By Biyya Mansoer

Eco-packaging: what are the options?

While we can get excited over the box, bag, or wrapper that our items come in, single-use packaging is a major contributor to the waste crisis today. Fortunately, there have been innovations of eco-friendly alternatives to single-use packaging. What is eco packaging and what are the options out there?

Nowadays, packaging from shopping does not only serve the purpose of protecting the products. Packaging can be aesthetically pleasing, fun, or luxurious and this brings us a joyful and unique unboxing experience. While we can get excited over the box, bag, or wrapper that our items come in, single-use packaging is a major contributor to the waste crisis today.  In the EU alone, packaging waste represents approximately 87 million tonnes or about 170kg per person (according to Eurostat).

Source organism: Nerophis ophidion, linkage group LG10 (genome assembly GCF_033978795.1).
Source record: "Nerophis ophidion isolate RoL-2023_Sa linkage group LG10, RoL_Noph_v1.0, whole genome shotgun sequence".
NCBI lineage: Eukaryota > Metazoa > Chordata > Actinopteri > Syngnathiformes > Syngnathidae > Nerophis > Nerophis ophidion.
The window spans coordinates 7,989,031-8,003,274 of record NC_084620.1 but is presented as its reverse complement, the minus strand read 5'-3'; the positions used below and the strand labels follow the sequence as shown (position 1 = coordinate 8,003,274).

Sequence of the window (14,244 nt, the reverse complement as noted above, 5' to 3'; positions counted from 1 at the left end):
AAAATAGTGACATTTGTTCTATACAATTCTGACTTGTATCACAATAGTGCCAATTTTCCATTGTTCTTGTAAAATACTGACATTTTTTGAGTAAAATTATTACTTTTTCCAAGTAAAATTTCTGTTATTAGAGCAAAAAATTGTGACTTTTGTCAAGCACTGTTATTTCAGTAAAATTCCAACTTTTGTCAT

Why single-use packaging is unsustainable

Single-use packaging (plastics in particular) is often very difficult to recycle. According to U.N Environment, only 9% of the world’s nine billion tonnes of plastic has been recycled. Small items such as plastic bags or bubble wrap can get stuck into the crevices of recycling machines. Therefore, they are often rejected by recycling centres (Financial Times). 

In addition,  plastics are not compostable; instead, they break down into smaller pieces of plastic called microplastics. The inability to be recycled or composted results in them being discarded as waste and then dumped into landfills. Unrecycled plastic waste can also end up floating around in our oceans, harming marine animals that mistake them for food (National Geographic). 

The fashion industry itself is no stranger to the current waste crisis. The drastic increase in online orders today suggests that there are more products delivered to consumers using single-use plastics. Luckily, there have been innovations of eco-friendly alternatives.